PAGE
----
Campaign posters bad for business, realty agents say SIGNS OF CONFLICT

September 11, 1994|By Adele Evans | Adele Evans,Special to The Sun

Real estate broker Harry Blum is angry about campaign signs.

"Not one person running deserves to be elected," he said. "I have no respect for candidates when I ride on the street and see about 80 signs."

Mr. Blum, a partner at Fiola Blum Inc., along with scores of other real estate brokers say they believe big, bright campaign signs hurt business and confuse buyers. They block out for-sale signs. And some agents worry that too many yard signs -- whether for-sale signs, remodeling signs or campaign signs -- scare off house hunters who fear a mass exodus from the area.

The growth in the use of lawn signs similar to traditional for-sale signs is becoming a general problem for the real estate industry, said Arthur Davis III, president of the Maryland Association of Realtors.

"Unfortunately, people have fallen back on lawn-front advertising," Mr. Davis said.

"It has an impact on the buyer and gives an area a look. It leaves the false impression that too many houses are on the market. People aren't sure if they saw a sign for a contractor, political candidate or a real estate sign," he said.

But in recent weeks, with Tuesday's primary approaching, it's campaign signs that have angered agents. Some properties are home to a dozen signs.

The problem upsets many agents because an estimated one in six homes nationally is sold because the buyer has seen the for-sale sign, according to a study by the National Association of Realtors.

"By the time I get here I'm 'signed out,' " said Adam D. Cockey Jr., managing partner of W.H.C. Wilson & Co.

"Between the real estate signs, which are the minority, and the political signs, you want to look straight ahead. It's a shame they don't have our rules."

A real estate company can place only one for-sale sign for every TTC 600 feet of frontage. When a lone real estate sign is competing with dozens of campaign markers, many real estate brokers contend, the sellers and buyers are shortchanged.

"Propriety would say not to put eight to 12 signs up in one block," Mr. Blum said. "It's insanity."

But not every agent agrees.

"Our signs stand out. Certainly, people can see the difference between real estate and political signs," said Susanne Gurney, manager of Century 21-Don Gurney in Annapolis, who, with her husband, runs two other Century 21 offices in Anne Arundel County.

Ms. Gurney said Century 21 has paid "a fortune" in national advertising, which has made its signs easily recognizable. "I can see why little companies would be upset. But the campaign signs are a fact of life."

And some agents say the campaign atmosphere boosts business, by creating a small-town flavor.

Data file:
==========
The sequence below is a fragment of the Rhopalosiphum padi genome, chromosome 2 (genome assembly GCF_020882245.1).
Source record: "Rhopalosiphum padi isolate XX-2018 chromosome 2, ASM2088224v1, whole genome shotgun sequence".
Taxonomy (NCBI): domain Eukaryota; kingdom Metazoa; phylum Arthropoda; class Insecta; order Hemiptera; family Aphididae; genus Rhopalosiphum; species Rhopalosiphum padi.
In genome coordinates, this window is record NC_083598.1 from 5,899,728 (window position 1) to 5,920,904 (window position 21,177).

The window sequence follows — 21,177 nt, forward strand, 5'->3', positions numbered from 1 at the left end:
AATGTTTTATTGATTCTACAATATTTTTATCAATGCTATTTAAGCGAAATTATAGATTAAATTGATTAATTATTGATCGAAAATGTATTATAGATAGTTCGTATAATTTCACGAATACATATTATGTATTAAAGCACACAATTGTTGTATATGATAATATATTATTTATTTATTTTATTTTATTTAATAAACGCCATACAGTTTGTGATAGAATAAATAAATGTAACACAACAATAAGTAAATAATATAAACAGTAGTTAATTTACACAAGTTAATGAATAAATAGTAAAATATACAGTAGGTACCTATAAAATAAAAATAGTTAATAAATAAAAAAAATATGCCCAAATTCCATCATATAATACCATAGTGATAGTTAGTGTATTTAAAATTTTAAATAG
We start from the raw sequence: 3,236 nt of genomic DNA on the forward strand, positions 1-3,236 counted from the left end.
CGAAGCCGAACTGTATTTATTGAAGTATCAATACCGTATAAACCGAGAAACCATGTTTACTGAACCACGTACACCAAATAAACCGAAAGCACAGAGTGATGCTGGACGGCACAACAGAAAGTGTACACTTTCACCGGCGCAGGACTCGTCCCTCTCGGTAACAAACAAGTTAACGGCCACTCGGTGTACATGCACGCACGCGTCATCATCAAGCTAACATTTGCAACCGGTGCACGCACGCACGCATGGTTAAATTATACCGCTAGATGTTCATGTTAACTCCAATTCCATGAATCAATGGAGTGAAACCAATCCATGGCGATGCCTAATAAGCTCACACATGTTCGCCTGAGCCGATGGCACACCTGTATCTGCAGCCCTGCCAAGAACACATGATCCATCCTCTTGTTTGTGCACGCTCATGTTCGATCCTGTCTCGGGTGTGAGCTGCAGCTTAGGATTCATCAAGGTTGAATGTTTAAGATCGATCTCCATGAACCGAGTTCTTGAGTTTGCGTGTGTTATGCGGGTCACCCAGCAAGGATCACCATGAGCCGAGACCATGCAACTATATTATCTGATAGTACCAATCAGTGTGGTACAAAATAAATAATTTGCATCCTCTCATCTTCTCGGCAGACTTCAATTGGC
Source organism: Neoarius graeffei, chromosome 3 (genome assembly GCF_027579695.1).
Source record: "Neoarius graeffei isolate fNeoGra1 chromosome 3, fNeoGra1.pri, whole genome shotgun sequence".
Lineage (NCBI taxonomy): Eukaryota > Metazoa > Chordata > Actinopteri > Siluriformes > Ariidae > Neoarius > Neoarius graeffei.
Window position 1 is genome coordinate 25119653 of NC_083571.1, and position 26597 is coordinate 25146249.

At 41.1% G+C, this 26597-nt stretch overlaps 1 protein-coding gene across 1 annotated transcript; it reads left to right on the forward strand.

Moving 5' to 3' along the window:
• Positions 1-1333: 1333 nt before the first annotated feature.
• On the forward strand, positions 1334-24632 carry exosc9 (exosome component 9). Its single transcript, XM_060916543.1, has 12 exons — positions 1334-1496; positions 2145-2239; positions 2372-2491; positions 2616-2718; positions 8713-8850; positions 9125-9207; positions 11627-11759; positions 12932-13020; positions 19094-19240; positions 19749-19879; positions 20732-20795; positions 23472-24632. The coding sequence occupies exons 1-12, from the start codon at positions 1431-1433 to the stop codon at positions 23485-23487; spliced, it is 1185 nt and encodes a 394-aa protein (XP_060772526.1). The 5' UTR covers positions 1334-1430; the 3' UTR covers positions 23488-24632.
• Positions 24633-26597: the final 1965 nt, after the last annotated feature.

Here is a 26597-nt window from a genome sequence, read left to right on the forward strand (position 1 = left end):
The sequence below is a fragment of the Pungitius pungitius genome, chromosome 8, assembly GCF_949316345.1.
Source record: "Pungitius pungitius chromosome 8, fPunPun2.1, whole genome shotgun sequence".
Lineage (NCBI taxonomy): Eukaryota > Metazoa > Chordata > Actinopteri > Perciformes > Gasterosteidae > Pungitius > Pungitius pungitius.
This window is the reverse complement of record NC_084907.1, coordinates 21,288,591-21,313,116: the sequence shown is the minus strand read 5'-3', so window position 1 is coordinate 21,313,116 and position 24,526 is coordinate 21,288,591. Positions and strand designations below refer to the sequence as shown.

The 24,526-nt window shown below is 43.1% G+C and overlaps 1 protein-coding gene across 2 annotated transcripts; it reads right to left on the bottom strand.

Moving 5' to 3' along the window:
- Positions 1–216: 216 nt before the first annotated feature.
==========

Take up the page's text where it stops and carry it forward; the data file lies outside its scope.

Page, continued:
Therese Redmond, manager of Century 21-Diana Realty in Bel Air, said she recently completed a sale of a home to a man from Indiana, who called the Harford County area the "friendliest place in the world."

"He was tickled by all the signs and seeing the waving people on the corners," Ms. Redmond said. "He got a view of the small-town atmosphere here that said, 'Hey, we're glad to see you.' "

According to the Baltimore County Election Office, campaign signs are allowed on a private property with the owner's permission. They may go up 30 days before the primary election and the losers must remove their signs within five days after the primary. Winners can remain up through the general election. Campaign signs may not be posted on state or county property, or on telephone poles. Commercial billboards are allowed on rented space.

That in itself isn't fair, say many in the real estate business.

"It's against the law for us, but they don't care and they're running for office," Mr. Blum said.

Mr. Cockey agrees: "It's been a trying market since 1990. Now the signs are blurring the availability of houses that are for sale."

Many political candidates are willing to compromise, but say they believe the real estate brokers are making a mountain out of a mole hill.

"We're already combating illegal real estate signs," said state Sen. Janice Piccinini, referring to small "open house" signs that are often posted on public property on weekends. "Our signs are very distinguishable."

Senator Piccinini is running for re-election in the 10th District. As a real estate agent, Senator Piccinini regrets stepping on anyone's turf, but added that real estate companies get to post signs 365 days a year, compared to the limited time candidates have.

"I've been careful not to block any legitimate signs," she said. "If we block their signs, they should just move our signs or contact the candidate."

What's more, campaign officials note that private property owners often contact them to request campaign signs for their lawns.

So what's to be done?

Mr. Blum says he has tried to get local officials to take notice, but with no success.

"In the past I've written letters about zoning violations," he said.

"Nobody feels like doing anything and it goes by the wayside. I stopped fighting city hall a long time ago," Mr. Blum said.

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